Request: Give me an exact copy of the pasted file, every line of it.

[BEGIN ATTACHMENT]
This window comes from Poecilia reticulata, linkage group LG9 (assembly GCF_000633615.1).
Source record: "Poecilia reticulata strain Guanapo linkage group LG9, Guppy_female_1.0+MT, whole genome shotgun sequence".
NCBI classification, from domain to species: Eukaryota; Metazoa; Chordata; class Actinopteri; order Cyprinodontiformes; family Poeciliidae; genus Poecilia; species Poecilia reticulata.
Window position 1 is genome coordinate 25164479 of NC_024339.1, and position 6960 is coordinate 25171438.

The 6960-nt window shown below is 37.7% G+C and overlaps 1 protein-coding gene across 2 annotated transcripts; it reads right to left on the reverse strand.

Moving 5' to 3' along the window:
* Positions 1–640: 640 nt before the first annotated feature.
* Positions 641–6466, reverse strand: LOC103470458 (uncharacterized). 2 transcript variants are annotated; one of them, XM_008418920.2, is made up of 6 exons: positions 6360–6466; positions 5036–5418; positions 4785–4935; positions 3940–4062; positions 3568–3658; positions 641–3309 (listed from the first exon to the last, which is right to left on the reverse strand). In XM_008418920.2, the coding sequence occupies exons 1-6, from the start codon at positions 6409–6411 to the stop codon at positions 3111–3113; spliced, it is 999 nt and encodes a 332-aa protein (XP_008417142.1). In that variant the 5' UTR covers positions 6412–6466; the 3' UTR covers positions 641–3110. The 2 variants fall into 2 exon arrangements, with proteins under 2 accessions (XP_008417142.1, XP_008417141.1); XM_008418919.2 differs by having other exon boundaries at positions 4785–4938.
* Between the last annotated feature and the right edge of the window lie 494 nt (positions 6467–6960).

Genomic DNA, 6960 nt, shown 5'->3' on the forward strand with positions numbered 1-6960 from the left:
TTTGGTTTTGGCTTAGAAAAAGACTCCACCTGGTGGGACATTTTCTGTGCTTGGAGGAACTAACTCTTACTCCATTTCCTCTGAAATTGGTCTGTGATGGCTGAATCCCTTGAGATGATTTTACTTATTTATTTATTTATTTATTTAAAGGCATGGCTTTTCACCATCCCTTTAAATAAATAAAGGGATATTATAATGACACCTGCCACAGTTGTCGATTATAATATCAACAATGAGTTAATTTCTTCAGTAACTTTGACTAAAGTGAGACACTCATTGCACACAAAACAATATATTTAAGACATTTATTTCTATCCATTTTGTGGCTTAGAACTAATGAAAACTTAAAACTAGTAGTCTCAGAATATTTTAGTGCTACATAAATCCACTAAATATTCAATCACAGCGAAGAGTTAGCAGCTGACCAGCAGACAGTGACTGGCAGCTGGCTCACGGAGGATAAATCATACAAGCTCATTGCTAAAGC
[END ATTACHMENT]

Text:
This window comes from Poecilia reticulata, linkage group LG9 (assembly GCF_000633615.1).
Source record: "Poecilia reticulata strain Guanapo linkage group LG9, Guppy_female_1.0+MT, whole genome shotgun sequence".
NCBI classification, from domain to species: Eukaryota; Metazoa; Chordata; class Actinopteri; order Cyprinodontiformes; family Poeciliidae; genus Poecilia; species Poecilia reticulata.
Window position 1 is genome coordinate 25164479 of NC_024339.1, and position 6960 is coordinate 25171438.

The 6960-nt window shown below is 37.7% G+C and overlaps 1 protein-coding gene across 2 annotated transcripts; it reads right to left on the reverse strand.

Moving 5' to 3' along the window:
* Positions 1–640: 640 nt before the first annotated feature.
* Positions 641–6466, reverse strand: LOC103470458 (uncharacterized). 2 transcript variants are annotated; one of them, XM_008418920.2, is made up of 6 exons: positions 6360–6466; positions 5036–5418; positions 4785–4935; positions 3940–4062; positions 3568–3658; positions 641–3309 (listed from the first exon to the last, which is right to left on the reverse strand). In XM_008418920.2, the coding sequence occupies exons 1-6, from the start codon at positions 6409–6411 to the stop codon at positions 3111–3113; spliced, it is 999 nt and encodes a 332-aa protein (XP_008417142.1). In that variant the 5' UTR covers positions 6412–6466; the 3' UTR covers positions 641–3110. The 2 variants fall into 2 exon arrangements, with proteins under 2 accessions (XP_008417142.1, XP_008417141.1); XM_008418919.2 differs by having other exon boundaries at positions 4785–4938.
* Between the last annotated feature and the right edge of the window lie 494 nt (positions 6467–6960).

Genomic DNA, 6960 nt, shown 5'->3' on the forward strand with positions numbered 1-6960 from the left:
TTTGGTTTTGGCTTAGAAAAAGACTCCACCTGGTGGGACATTTTCTGTGCTTGGAGGAACTAACTCTTACTCCATTTCCTCTGAAATTGGTCTGTGATGGCTGAATCCCTTGAGATGATTTTACTTATTTATTTATTTATTTATTTAAAGGCATGGCTTTTCACCATCCCTTTAAATAAATAAAGGGATATTATAATGACACCTGCCACAGTTGTCGATTATAATATCAACAATGAGTTAATTTCTTCAGTAACTTTGACTAAAGTGAGACACTCATTGCACACAAAACAATATATTTAAGACATTTATTTCTATCCATTTTGTGGCTTAGAACTAATGAAAACTTAAAACTAGTAGTCTCAGAATATTTTAGTGCTACATAAATCCACTAAATATTCAATCACAGCGAAGAGTTAGCAGCTGACCAGCAGACAGTGACTGGCAGCTGGCTCACGGAGGATAAATCATACAAGCTCATTGCTAAAGC